If Davies’ performance was impressive, Beckham’s was extraordinary, considering all things. ITV’s Brian Moore opined that “young Beckham has had a superb game on the right of United’s midfield.” Indeed, this sort of praise, to call it ‘superb’, is typically reserved for the untried or the goalscorer. Beckham was both. He would be a constant presence on this, like Davies, his senior début, whether on the flanks or in the box and there were already signs of an understanding, especially with a floppy-haired Gary Neville, a partnership that would gradually become one of the finest of its kind in later years.
United would have four 19-year-olds in Beckham, Neville, Davies and Nicky Butt, who looked as promising as the rest, with a further four players on the bench no older than twenty-two, including Paul Scholes. Neville and Butt were already growing as United players; the former was slowly establishing himself at right-back while Butt, Rob Hughes describes, was “a player of tempestuous attitude, [and] has shown throughout the European campaign that he can live with the pressure.” Ryan Giggs was missing from the action but was by now a first-team player, something for the others to try to emulate.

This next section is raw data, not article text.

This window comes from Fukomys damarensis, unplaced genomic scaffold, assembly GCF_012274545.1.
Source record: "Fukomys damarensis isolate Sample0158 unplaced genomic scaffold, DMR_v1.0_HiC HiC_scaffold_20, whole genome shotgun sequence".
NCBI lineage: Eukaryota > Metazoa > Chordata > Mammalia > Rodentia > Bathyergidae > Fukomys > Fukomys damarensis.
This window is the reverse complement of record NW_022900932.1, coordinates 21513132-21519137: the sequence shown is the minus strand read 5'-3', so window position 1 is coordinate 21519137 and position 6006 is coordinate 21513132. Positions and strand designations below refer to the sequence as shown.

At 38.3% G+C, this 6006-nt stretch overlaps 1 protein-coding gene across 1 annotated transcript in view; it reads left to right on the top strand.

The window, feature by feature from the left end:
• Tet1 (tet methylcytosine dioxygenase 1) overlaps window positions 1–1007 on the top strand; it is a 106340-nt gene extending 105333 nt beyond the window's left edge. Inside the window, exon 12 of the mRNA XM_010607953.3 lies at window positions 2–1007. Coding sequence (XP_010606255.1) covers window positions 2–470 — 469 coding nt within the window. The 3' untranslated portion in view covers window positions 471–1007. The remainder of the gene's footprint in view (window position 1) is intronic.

Davies would open the scoring with a left-footed, angled finish after just two minutes, and then Beckham doubled the lead with a low, drilled shot from outside the area. Moore exclaimed: “First Davies the youngster, second Beckham the youngster … well, the young boys are doing Alex Ferguson proud!” Goals are just goals for players that are expected to carry out other duties, but it is a wonderful method of attention seeking. Beckham would then set up the third; flicking a header from a Cantona cross that Roy Keane, after easing past two defenders, finished smartly. Beckham threatened to score again, Butt, too, but it was Bülent Korkmaz, definitely not an academy graduate of United’s, who added a fourth with an own goal.